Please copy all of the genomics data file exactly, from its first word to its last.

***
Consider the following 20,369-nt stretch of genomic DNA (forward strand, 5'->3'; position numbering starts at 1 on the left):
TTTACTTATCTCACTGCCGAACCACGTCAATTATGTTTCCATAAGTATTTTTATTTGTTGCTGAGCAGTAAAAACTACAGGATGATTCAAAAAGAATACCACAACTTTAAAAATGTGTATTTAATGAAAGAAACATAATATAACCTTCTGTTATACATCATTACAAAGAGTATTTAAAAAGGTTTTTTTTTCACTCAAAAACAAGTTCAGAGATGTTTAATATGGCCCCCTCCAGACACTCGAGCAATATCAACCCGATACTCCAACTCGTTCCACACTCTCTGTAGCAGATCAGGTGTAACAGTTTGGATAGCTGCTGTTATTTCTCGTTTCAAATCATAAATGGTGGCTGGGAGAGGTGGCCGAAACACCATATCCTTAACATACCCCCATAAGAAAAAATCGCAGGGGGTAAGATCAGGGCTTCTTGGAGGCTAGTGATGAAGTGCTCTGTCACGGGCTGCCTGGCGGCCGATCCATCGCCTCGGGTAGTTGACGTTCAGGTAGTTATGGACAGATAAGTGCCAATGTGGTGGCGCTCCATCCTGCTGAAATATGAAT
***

Consider the following 20,369-nt stretch of genomic DNA (forward strand, 5'->3'; position numbering starts at 1 on the left):
TTTACTTATCTCACTGCCGAACCACGTCAATTATGTTTCCATAAGTATTTTTATTTGTTGCTGAGCAGTAAAAACTACAGGATGATTCAAAAAGAATACCACAACTTTAAAAATGTGTATTTAATGAAAGAAACATAATATAACCTTCTGTTATACATCATTACAAAGAGTATTTAAAAAGGTTTTTTTTTCACTCAAAAACAAGTTCAGAGATGTTTAATATGGCCCCCTCCAGACACTCGAGCAATATCAACCCGATACTCCAACTCGTTCCACACTCTCTGTAGCAGATCAGGTGTAACAGTTTGGATAGCTGCTGTTATTTCTCGTTTCAAATCATAAATGGTGGCTGGGAGAGGTGGCCGAAACACCATATCCTTAACATACCCCCATAAGAAAAAATCGCAGGGGGTAAGATCAGGGCTTCTTGGAGGCTAGTGATGAAGTGCTCTGTCACGGGCTGCCTGGCGGCCGATCCATCGCCTCGGGTAGTTGACGTTCAGGTAGTTATGGACAGATAAGTGCCAATGTGGTGGCGCTCCATCCTGCTGAAATATGAAT